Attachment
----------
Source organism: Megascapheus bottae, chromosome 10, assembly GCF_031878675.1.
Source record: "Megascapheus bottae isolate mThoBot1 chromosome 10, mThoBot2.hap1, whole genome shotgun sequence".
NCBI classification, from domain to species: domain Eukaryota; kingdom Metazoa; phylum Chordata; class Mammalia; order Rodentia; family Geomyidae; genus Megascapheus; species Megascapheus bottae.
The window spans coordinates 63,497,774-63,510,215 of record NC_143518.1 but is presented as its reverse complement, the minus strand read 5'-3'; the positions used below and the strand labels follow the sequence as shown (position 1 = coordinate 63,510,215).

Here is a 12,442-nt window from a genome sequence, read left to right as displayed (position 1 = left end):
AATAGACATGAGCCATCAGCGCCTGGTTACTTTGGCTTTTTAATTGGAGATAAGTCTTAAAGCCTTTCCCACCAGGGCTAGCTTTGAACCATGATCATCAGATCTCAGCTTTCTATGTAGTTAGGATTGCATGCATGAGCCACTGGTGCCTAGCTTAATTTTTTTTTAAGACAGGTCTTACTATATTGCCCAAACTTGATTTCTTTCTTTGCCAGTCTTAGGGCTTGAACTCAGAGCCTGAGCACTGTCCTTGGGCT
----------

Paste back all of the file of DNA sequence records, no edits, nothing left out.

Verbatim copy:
Source organism: Megascapheus bottae, chromosome 10, assembly GCF_031878675.1.
Source record: "Megascapheus bottae isolate mThoBot1 chromosome 10, mThoBot2.hap1, whole genome shotgun sequence".
NCBI classification, from domain to species: domain Eukaryota; kingdom Metazoa; phylum Chordata; class Mammalia; order Rodentia; family Geomyidae; genus Megascapheus; species Megascapheus bottae.
The window spans coordinates 63,497,774-63,510,215 of record NC_143518.1 but is presented as its reverse complement, the minus strand read 5'-3'; the positions used below and the strand labels follow the sequence as shown (position 1 = coordinate 63,510,215).

Here is a 12,442-nt window from a genome sequence, read left to right as displayed (position 1 = left end):
AATAGACATGAGCCATCAGCGCCTGGTTACTTTGGCTTTTTAATTGGAGATAAGTCTTAAAGCCTTTCCCACCAGGGCTAGCTTTGAACCATGATCATCAGATCTCAGCTTTCTATGTAGTTAGGATTGCATGCATGAGCCACTGGTGCCTAGCTTAATTTTTTTTTAAGACAGGTCTTACTATATTGCCCAAACTTGATTTCTTTCTTTGCCAGTCTTAGGGCTTGAACTCAGAGCCTGAGCACTGTCCTTGGGCT